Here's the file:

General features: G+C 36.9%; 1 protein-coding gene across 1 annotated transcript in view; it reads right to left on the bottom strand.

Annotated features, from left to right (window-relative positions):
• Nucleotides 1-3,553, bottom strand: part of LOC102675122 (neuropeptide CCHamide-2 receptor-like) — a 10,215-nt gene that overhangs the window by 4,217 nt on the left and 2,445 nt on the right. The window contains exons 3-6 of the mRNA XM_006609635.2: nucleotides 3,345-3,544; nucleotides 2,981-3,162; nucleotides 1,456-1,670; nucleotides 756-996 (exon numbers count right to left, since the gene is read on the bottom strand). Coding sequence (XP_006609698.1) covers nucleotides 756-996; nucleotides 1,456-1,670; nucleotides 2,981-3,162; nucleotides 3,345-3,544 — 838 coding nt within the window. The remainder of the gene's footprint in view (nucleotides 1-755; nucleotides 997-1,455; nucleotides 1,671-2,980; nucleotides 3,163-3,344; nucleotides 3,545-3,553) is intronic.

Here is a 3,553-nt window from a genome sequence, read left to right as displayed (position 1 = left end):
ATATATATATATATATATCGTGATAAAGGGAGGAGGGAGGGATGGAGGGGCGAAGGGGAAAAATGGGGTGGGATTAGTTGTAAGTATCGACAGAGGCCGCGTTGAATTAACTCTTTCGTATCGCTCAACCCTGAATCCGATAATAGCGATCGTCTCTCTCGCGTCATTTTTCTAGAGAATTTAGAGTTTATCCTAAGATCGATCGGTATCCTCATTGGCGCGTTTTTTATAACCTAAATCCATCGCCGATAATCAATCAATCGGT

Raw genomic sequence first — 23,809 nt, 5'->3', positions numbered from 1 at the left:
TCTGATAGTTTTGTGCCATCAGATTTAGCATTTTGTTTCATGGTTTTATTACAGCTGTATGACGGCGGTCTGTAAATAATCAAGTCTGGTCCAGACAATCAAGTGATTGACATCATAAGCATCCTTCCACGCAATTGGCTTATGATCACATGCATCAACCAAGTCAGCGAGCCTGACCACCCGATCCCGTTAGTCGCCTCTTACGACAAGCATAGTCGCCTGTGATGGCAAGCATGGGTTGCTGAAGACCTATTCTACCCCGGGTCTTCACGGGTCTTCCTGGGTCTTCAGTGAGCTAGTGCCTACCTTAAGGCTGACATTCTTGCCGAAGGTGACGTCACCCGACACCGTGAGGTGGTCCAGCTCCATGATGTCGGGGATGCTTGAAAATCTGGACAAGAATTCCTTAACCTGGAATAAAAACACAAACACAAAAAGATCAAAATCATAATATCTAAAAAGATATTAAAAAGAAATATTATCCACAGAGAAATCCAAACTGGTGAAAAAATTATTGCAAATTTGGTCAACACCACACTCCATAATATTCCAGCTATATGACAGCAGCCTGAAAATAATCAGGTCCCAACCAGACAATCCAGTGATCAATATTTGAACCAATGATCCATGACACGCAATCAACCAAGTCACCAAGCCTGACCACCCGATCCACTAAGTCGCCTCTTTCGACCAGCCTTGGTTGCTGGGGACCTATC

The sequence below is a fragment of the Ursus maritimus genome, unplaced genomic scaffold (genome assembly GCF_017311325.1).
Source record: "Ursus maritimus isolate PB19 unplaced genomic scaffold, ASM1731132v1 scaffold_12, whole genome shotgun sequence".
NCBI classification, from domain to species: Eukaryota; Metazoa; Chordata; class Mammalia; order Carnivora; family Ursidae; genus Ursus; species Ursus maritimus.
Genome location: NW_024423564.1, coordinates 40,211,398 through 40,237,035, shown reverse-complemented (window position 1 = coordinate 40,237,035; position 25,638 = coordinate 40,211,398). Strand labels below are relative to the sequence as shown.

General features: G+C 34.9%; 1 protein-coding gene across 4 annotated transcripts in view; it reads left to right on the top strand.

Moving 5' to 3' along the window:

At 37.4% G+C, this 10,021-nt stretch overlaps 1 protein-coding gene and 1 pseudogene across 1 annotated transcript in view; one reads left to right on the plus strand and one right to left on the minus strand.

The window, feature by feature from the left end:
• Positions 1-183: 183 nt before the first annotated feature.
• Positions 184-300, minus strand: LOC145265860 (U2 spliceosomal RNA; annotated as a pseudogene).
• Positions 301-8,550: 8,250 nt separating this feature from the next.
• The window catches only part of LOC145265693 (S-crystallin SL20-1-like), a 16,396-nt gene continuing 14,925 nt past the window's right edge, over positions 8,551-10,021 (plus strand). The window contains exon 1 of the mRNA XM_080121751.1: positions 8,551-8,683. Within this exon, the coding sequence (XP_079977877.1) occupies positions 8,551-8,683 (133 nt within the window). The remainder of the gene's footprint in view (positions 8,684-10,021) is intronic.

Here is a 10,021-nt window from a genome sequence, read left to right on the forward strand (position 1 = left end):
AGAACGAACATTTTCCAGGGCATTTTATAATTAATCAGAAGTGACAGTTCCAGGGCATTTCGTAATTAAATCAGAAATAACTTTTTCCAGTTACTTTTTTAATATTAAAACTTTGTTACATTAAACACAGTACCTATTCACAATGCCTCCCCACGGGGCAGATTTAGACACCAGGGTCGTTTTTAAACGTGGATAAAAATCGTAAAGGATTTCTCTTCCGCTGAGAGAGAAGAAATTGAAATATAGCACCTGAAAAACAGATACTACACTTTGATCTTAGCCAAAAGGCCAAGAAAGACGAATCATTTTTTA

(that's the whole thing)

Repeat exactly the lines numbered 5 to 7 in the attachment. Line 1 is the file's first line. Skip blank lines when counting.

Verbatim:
ATATATATATATATATATCGTGATAAAGGGAGGAGGGAGGGATGGAGGGGCGAAGGGGAAAAATGGGGTGGGATTAGTTGTAAGTATCGACAGAGGCCGCGTTGAATTAACTCTTTCGTATCGCTCAACCCTGAATCCGATAATAGCGATCGTCTCTCTCGCGTCATTTTTCTAGAGAATTTAGAGTTTATCCTAAGATCGATCGGTATCCTCATTGGCGCGTTTTTTATAACCTAAATCCATCGCCGATAATCAATCAATCGGT

Raw genomic sequence first — 23,809 nt, 5'->3', positions numbered from 1 at the left:
TCTGATAGTTTTGTGCCATCAGATTTAGCATTTTGTTTCATGGTTTTATTACAGCTGTATGACGGCGGTCTGTAAATAATCAAGTCTGGTCCAGACAATCAAGTGATTGACATCATAAGCATCCTTCCACGCAATTGGCTTATGATCACATGCATCAACCAAGTCAGCGAGCCTGACCACCCGATCCCGTTAGTCGCCTCTTACGACAAGCATAGTCGCCTGTGATGGCAAGCATGGGTTGCTGAAGACCTATTCTACCCCGGGTCTTCACGGGTCTTCCTGGGTCTTCAGTGAGCTAGTGCCTACCTTAAGGCTGACATTCTTGCCGAAGGTGACGTCACCCGACACCGTGAGGTGGTCCAGCTCCATGATGTCGGGGATGCTTGAAAATCTGGACAAGAATTCCTTAACCTGGAATAAAAACACAAACACAAAAAGATCAAAATCATAATATCTAAAAAGATATTAAAAAGAAATATTATCCACAGAGAAATCCAAACTGGTGAAAAAATTATTGCAAATTTGGTCAACACCACACTCCATAATATTCCAGCTATATGACAGCAGCCTGAAAATAATCAGGTCCCAACCAGACAATCCAGTGATCAATATTTGAACCAATGATCCATGACACGCAATCAACCAAGTCACCAAGCCTGACCACCCGATCCACTAAGTCGCCTCTTTCGACCAGCCTTGGTTGCTGGGGACCTATC